Because how else can you explain the quiet pressures exerted by the State Department to its staff and their spouses … to quit. that blog. of theirs.  

I can understand certain restrictions to limit a free for all environment for its own employees. After all, there are rules we all abide to whether our work is in the public sector, the private sector or even my own nowhere place.  The trade-offs, see?  But even obscure blogs can catch the eye of higher ups in the ladder. And personal musings and opinions can quickly cross that chalked lines, if your boss so decides that what you write about all fall under the large umbrella of “official concern.”  
As to spouses, well, they are not employees of the US Government or the State Department. Of course, that has not prevented post (embassy) management in some places from threatening diplomatic spouses if their blogs do not come down. But what can management possibly do to diplomatic/FS spouses who are not government employees? After all, the 1972 directive recognizes them as private persons, and with that the recognition that the performance of employees may not be rated based on the actions of their unpaid “dependent” spouses. 

But it’s not what they can do to the spouses, silly!

The truth is you won’t get too many State folks to admit to that take down “request” publicly. Here’s why….

One take down request I’ve seen was extremely polite. Far from a memo format but there was no mistaking that the language was far from a request. Of course, with freedom of expression as muse, you can choose to ignore the warning (not/not advisable), pull down your blog, or argue about the merits of your blog posts (non-security related, freedom to connect, right to free expression, mental health, etc).  But in the end, if you make too much waves — you can get very, very wet.  Nobody is going to defriend you outright, see? But phone calls will go unreturned, emails will go unanswered, and about that next assignment you want to talk about ….well, good luck with that …you can perhaps talk to the wall…

As to the FS spouse blogs, the harassment continues but there are no marks, and no paper trail.  And there will be no show of hands today.  What happens when you’re ask to pick between your blog or your husband’s career? Your blog or your spouse’s promotion prospects? Dead blog or life can be bad at post or next post?  Oh, hmmn, let’s see — how crazy bad is that?!  Of course, the blog goes down to sleep pronto, and fades away quietly; sometimes with a quick goodbye, sometimes without.  I cannot blame any spouse for staying quiet given the repercussions to their employee-spouse careers … and their lives.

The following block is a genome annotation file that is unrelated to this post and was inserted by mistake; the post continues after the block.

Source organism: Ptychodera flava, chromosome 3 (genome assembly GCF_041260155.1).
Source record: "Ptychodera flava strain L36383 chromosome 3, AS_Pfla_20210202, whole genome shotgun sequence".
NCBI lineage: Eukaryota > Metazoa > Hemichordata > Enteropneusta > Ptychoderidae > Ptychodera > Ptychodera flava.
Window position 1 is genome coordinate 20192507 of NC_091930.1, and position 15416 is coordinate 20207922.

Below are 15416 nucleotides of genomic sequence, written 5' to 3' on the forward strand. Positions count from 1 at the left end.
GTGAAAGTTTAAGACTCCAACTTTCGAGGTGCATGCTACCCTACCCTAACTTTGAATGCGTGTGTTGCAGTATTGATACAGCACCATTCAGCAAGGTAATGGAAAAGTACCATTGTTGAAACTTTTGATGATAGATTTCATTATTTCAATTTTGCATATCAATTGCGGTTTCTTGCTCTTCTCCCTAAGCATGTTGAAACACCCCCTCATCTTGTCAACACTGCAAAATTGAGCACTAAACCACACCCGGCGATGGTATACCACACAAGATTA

Yes, lives. Management tells you where to live, where to send your kids to school, what jobs you may/may not take, etc. etc. As the parody song goes, “the answer my friend is all the FAM.”          

This is a particularly sad, sad business because there are no remedies. Spouses are not employees, and there is no grievance process for it.  You quit. The blog. Because why would you put your loved one in such a bureaucratic mess?  And the darn old tigers, even in the 21st century are counting on that.  

Never mind that the blog is still cheaper than therapy.  

I’ll have to say — the State Department may not be running a systematic management suppression of employees/spouses using the public square of the 21st century but it. is. happening. Oh, I know, I know — suppression is such a nasty, ugly word, isn’t it?  I’ll accept any nicer, more diplomatic word you can come up with for arm twisting that doesn’t leave any purple marks.

And for the State Department geeks who did the webchat after the speech who insisted that there is no generational disconnect — oh, dudes!  I’d bet that neither one has ever worked overseas at an embassy where their boss has pulled down the web switch on them.

Anyway, my question of the day — if an FS blog goes down in the 21st century public square and no one heard it, does it make a sound?

Would you please, pretty please, ask that question in the next webchat on #netfreedom?

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Can you still blog if trouble is already your call sign?| Sunday, May 16, 2010